Interesting take on the Philistine Favissa at Yavneh

The Israeli media is reporting (see for example here) on the analyses conducted on vessels from the Philistine cultic favissa found in Yavneh, with particular focus on the drugs with psychoactive properties that were identified in the organic residue analyses of some of the vessels.

Although this is hardly fresh news (this appeared in the excavated report which we mentioned quite a while ago), it nevertheless is an interesting tidbit – which clearly catches the medias’ and the public’s attention.

As far as the title of the article (“Sex, drugs, and Philistines”) goes – I can only promise the latter of the three this season at Tell es-Safi/Gath… :-)

Aren

P.S. But it would be nice to find a cultic favissa at Gath…

Congratulations to Dr. Eric Welch – on PhD and position at KU

Eric Welch (aka Chris…) has some great news to share:

His PhD dissertation, whose title was “God, Oil, and Politics: Hebrew Prophetic Texts and Dynamics of Regional Economy in the Southern Levant During the 8th and 7th Centuries B.C.E.” has been officially OKed at Penn State. So, as of the coming season, we will have to call him Dr. W.

And to top off the great news, Dr. W has been awarded a new position at the University of Kansas as Visiting Assistant Professor of Jewish Studies!

Way to go Eric!!

Here’s what Eric looks like when he gets something nice… :-)

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Update on work in feature south of Area A

Amit, Emuna and Dina continued to work today in the interesting feature (water system? cave?) south of Area A, and things are getting interesting – and still not too clear.

What now is clear is that this is a typical cave for the region – with a hard nari (calcrete) roof and sides of soft chalk. Very often, as in this case, the roof collapses, creating a depression. What is interesting though is that in the depression there are some walls, as well as a plastered area. So, most probably in addition to have served as a cave – it was reused for other functions at some stage.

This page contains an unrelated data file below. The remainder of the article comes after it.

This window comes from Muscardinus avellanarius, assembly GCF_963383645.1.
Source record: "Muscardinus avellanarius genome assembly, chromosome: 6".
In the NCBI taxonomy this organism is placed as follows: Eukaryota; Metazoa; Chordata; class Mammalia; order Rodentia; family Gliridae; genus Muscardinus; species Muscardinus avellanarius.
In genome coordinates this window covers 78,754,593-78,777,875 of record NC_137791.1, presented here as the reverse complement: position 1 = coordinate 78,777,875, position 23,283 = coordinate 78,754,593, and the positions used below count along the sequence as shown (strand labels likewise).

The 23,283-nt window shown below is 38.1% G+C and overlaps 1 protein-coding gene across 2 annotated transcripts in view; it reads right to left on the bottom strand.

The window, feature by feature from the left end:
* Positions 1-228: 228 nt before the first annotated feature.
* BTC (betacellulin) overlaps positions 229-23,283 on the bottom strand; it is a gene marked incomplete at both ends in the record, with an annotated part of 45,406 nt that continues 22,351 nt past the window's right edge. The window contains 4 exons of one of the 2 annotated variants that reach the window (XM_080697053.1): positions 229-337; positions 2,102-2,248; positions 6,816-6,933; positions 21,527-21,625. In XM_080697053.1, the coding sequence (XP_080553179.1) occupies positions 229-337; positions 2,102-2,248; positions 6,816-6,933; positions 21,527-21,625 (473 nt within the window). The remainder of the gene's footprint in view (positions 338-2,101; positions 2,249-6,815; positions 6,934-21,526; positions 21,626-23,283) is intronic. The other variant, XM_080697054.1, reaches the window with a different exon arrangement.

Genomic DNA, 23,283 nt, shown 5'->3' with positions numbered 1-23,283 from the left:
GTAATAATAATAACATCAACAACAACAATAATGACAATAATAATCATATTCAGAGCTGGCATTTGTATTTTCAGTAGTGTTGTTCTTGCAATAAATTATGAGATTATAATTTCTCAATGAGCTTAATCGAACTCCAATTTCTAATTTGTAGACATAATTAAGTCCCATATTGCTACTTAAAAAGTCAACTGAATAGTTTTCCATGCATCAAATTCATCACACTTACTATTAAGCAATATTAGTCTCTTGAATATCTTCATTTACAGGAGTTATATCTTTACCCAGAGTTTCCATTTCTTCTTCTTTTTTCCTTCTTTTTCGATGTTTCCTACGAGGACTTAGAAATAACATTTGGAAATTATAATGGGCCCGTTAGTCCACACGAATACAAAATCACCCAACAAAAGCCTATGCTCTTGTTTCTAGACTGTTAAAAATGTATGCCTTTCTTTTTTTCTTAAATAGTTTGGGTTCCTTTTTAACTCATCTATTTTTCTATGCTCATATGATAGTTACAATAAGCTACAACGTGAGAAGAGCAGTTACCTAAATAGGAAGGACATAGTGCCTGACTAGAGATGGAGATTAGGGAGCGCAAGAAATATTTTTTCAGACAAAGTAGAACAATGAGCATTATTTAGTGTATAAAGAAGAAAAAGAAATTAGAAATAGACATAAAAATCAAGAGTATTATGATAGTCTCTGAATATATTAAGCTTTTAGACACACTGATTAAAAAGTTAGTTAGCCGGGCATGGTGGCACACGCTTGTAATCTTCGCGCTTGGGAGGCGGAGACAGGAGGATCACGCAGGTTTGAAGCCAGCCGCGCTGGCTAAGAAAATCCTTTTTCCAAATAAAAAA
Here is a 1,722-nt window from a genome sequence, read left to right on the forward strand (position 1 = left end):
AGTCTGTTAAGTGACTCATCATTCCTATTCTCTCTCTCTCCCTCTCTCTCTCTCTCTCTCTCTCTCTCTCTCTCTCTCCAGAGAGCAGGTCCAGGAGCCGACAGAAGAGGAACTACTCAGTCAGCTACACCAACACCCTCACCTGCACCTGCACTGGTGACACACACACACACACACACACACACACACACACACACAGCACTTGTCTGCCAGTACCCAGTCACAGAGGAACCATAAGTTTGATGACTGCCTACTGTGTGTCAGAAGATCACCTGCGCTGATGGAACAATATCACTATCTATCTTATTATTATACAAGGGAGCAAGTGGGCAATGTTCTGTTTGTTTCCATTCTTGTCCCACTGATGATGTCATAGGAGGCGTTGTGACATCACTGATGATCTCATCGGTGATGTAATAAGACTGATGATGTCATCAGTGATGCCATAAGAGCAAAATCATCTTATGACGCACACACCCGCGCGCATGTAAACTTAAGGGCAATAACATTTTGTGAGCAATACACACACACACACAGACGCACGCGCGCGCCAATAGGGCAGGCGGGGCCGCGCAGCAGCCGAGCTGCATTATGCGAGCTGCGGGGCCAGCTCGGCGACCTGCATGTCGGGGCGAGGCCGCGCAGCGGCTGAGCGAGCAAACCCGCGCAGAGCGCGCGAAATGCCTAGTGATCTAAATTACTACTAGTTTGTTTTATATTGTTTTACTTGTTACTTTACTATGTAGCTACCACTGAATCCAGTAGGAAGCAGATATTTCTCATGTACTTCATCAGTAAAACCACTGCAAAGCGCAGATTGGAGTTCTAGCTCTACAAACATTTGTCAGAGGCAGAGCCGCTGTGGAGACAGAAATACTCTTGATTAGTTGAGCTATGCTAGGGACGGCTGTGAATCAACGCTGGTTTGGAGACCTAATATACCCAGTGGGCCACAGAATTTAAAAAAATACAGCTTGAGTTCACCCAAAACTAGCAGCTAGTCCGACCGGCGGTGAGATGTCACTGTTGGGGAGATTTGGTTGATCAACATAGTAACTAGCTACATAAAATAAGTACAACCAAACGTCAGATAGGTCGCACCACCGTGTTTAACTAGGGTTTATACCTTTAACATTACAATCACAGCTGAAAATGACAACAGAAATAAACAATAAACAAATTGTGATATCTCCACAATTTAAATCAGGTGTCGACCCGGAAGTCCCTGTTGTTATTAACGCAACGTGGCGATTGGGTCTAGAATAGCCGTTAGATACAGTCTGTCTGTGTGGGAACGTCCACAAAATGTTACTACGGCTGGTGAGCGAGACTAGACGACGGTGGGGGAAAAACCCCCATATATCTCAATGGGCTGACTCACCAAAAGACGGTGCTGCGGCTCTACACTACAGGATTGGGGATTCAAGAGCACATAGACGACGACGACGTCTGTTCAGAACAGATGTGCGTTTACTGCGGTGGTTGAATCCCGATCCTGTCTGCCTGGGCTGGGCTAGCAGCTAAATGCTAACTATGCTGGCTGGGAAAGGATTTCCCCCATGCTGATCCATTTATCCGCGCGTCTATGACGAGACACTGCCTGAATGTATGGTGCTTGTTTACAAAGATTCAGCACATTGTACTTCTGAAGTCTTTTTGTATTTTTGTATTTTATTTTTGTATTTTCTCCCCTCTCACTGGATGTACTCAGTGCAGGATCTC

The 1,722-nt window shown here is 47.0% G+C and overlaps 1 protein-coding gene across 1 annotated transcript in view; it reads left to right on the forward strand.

So far, more than that is hard to say….

Here are some pictures from today. Note that the temperature outside today was unbelievably hot – something like 44 degrees centigrade in the shade!

Here are some pictures – as you can see – even though they were working in a depression – they were not depressed…

Amit et al in shade 27_5_15excavating depression south of A_general view_27_5_15 close up of wall and plaster in depression south of A_27_5_15 Emuna and Dina in depression_27_5_15

Updates on today’s work at the tell

As mentioned yesterday, today we are doing some work at the tell at a feature that might be water system. So far, the tractor is digging out a lot of modern fill in this depression, and it’s hard to tell what this is. It be a water system going deeper, but it also might be cave with a collapsed roof…

We will wait and see.

Here some pictures from today’s work:

IMG_3673 IMG_3674 IMG_3677 IMG_3679 IMG_3680

Water system at Tell es-Safi/Gath?

For many years now, an intriguing feature has piqued our interest at Tell es-Safi/Gath. Just to the south of Areas A and P, there is a round depression in the ground, in the small valley that is formed to the SE side of the upper tell (for those of you familiar with the site, on the way down to the bus parking). For many years, we have thought that this might represent a water system, but up till now, have not done anything concrete to check this out.

Well – all that will change as of tomorrow!

In collaboration with Zvika Zuk of the Israel Nature and Parks Authority, who is a well-known expert on water systems (and is a co-director of the Tel Gezer Water System Project), we (Amit will be supervising the work in the field, I’ll come for a visit here and there…) are going to work with a tractor (yes, a tractor – I guess we will appear in BAR about this…), to clear the sediments that have accumulated at the top of this depression – and see if there is anything that can indicate that in fact this is a water system.

So, tomorrow and on Wednesday, we may have some interesting insights on what this interesting feature is.

And what can I say – I do hope it is some sort of water system (or the entrance to the unplundered tomb of Achish…) :-)

Updates will follow!

Aren